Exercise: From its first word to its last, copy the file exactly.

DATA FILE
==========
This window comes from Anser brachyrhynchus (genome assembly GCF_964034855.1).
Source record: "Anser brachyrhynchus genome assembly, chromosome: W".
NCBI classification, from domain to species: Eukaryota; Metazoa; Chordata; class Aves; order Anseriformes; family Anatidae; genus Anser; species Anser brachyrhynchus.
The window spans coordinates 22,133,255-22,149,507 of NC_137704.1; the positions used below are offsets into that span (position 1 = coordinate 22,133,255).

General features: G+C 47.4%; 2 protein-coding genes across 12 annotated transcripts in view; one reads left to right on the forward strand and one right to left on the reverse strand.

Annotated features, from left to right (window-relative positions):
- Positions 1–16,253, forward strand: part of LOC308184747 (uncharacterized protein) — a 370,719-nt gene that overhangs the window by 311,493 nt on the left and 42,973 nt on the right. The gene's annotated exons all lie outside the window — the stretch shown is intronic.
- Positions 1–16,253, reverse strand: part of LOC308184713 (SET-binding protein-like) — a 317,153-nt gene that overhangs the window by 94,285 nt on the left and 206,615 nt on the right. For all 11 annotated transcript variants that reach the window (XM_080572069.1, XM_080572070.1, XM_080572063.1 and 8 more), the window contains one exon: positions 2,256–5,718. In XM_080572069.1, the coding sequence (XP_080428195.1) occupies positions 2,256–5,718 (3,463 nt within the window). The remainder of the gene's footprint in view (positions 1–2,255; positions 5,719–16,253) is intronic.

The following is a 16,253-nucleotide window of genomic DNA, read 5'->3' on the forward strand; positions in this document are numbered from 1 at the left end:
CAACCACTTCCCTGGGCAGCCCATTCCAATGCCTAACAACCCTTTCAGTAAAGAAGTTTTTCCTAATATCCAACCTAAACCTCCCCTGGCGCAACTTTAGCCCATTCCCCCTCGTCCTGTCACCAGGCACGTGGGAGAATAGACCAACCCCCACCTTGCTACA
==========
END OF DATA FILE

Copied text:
This window comes from Anser brachyrhynchus (genome assembly GCF_964034855.1).
Source record: "Anser brachyrhynchus genome assembly, chromosome: W".
NCBI classification, from domain to species: Eukaryota; Metazoa; Chordata; class Aves; order Anseriformes; family Anatidae; genus Anser; species Anser brachyrhynchus.
The window spans coordinates 22,133,255-22,149,507 of NC_137704.1; the positions used below are offsets into that span (position 1 = coordinate 22,133,255).

General features: G+C 47.4%; 2 protein-coding genes across 12 annotated transcripts in view; one reads left to right on the forward strand and one right to left on the reverse strand.

Annotated features, from left to right (window-relative positions):
- Positions 1–16,253, forward strand: part of LOC308184747 (uncharacterized protein) — a 370,719-nt gene that overhangs the window by 311,493 nt on the left and 42,973 nt on the right. The gene's annotated exons all lie outside the window — the stretch shown is intronic.
- Positions 1–16,253, reverse strand: part of LOC308184713 (SET-binding protein-like) — a 317,153-nt gene that overhangs the window by 94,285 nt on the left and 206,615 nt on the right. For all 11 annotated transcript variants that reach the window (XM_080572069.1, XM_080572070.1, XM_080572063.1 and 8 more), the window contains one exon: positions 2,256–5,718. In XM_080572069.1, the coding sequence (XP_080428195.1) occupies positions 2,256–5,718 (3,463 nt within the window). The remainder of the gene's footprint in view (positions 1–2,255; positions 5,719–16,253) is intronic.

The following is a 16,253-nucleotide window of genomic DNA, read 5'->3' on the forward strand; positions in this document are numbered from 1 at the left end:
CAACCACTTCCCTGGGCAGCCCATTCCAATGCCTAACAACCCTTTCAGTAAAGAAGTTTTTCCTAATATCCAACCTAAACCTCCCCTGGCGCAACTTTAGCCCATTCCCCCTCGTCCTGTCACCAGGCACGTGGGAGAATAGACCAACCCCCACCTTGCTACA